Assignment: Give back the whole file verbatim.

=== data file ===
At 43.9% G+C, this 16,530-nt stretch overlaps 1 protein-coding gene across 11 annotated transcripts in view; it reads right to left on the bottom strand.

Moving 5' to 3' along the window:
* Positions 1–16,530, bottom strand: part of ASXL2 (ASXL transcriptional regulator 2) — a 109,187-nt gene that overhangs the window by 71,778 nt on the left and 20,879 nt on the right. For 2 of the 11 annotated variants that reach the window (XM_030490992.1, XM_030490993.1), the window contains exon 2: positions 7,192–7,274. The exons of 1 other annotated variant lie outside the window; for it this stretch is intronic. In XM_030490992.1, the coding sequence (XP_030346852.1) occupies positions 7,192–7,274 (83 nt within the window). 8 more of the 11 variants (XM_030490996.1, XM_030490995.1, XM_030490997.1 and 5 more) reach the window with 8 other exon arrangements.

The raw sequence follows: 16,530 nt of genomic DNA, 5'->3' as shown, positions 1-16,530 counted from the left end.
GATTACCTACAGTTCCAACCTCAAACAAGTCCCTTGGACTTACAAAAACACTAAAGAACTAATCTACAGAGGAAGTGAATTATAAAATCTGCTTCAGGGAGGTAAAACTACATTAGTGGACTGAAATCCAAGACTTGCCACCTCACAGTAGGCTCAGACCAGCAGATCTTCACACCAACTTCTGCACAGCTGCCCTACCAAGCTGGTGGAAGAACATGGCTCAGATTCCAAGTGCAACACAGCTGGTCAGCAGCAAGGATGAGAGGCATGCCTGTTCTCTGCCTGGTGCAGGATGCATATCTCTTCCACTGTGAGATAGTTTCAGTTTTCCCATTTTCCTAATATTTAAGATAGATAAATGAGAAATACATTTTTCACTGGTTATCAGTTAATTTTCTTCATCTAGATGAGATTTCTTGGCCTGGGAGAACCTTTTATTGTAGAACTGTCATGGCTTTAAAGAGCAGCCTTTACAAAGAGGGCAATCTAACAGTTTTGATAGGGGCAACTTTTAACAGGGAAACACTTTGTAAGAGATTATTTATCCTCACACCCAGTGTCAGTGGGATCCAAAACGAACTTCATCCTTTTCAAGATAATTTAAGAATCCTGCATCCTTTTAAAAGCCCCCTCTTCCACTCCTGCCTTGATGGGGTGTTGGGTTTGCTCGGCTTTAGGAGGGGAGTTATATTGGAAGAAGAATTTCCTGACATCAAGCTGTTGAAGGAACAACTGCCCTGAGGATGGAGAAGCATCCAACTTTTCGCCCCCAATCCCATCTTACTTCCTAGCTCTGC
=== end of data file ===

At 43.9% G+C, this 16,530-nt stretch overlaps 1 protein-coding gene across 11 annotated transcripts in view; it reads right to left on the bottom strand.

Moving 5' to 3' along the window:
* Positions 1–16,530, bottom strand: part of ASXL2 (ASXL transcriptional regulator 2) — a 109,187-nt gene that overhangs the window by 71,778 nt on the left and 20,879 nt on the right. For 2 of the 11 annotated variants that reach the window (XM_030490992.1, XM_030490993.1), the window contains exon 2: positions 7,192–7,274. The exons of 1 other annotated variant lie outside the window; for it this stretch is intronic. In XM_030490992.1, the coding sequence (XP_030346852.1) occupies positions 7,192–7,274 (83 nt within the window). 8 more of the 11 variants (XM_030490996.1, XM_030490995.1, XM_030490997.1 and 5 more) reach the window with 8 other exon arrangements.

The raw sequence follows: 16,530 nt of genomic DNA, 5'->3' as shown, positions 1-16,530 counted from the left end.
GATTACCTACAGTTCCAACCTCAAACAAGTCCCTTGGACTTACAAAAACACTAAAGAACTAATCTACAGAGGAAGTGAATTATAAAATCTGCTTCAGGGAGGTAAAACTACATTAGTGGACTGAAATCCAAGACTTGCCACCTCACAGTAGGCTCAGACCAGCAGATCTTCACACCAACTTCTGCACAGCTGCCCTACCAAGCTGGTGGAAGAACATGGCTCAGATTCCAAGTGCAACACAGCTGGTCAGCAGCAAGGATGAGAGGCATGCCTGTTCTCTGCCTGGTGCAGGATGCATATCTCTTCCACTGTGAGATAGTTTCAGTTTTCCCATTTTCCTAATATTTAAGATAGATAAATGAGAAATACATTTTTCACTGGTTATCAGTTAATTTTCTTCATCTAGATGAGATTTCTTGGCCTGGGAGAACCTTTTATTGTAGAACTGTCATGGCTTTAAAGAGCAGCCTTTACAAAGAGGGCAATCTAACAGTTTTGATAGGGGCAACTTTTAACAGGGAAACACTTTGTAAGAGATTATTTATCCTCACACCCAGTGTCAGTGGGATCCAAAACGAACTTCATCCTTTTCAAGATAATTTAAGAATCCTGCATCCTTTTAAAAGCCCCCTCTTCCACTCCTGCCTTGATGGGGTGTTGGGTTTGCTCGGCTTTAGGAGGGGAGTTATATTGGAAGAAGAATTTCCTGACATCAAGCTGTTGAAGGAACAACTGCCCTGAGGATGGAGAAGCATCCAACTTTTCGCCCCCAATCCCATCTTACTTCCTAGCTCTGC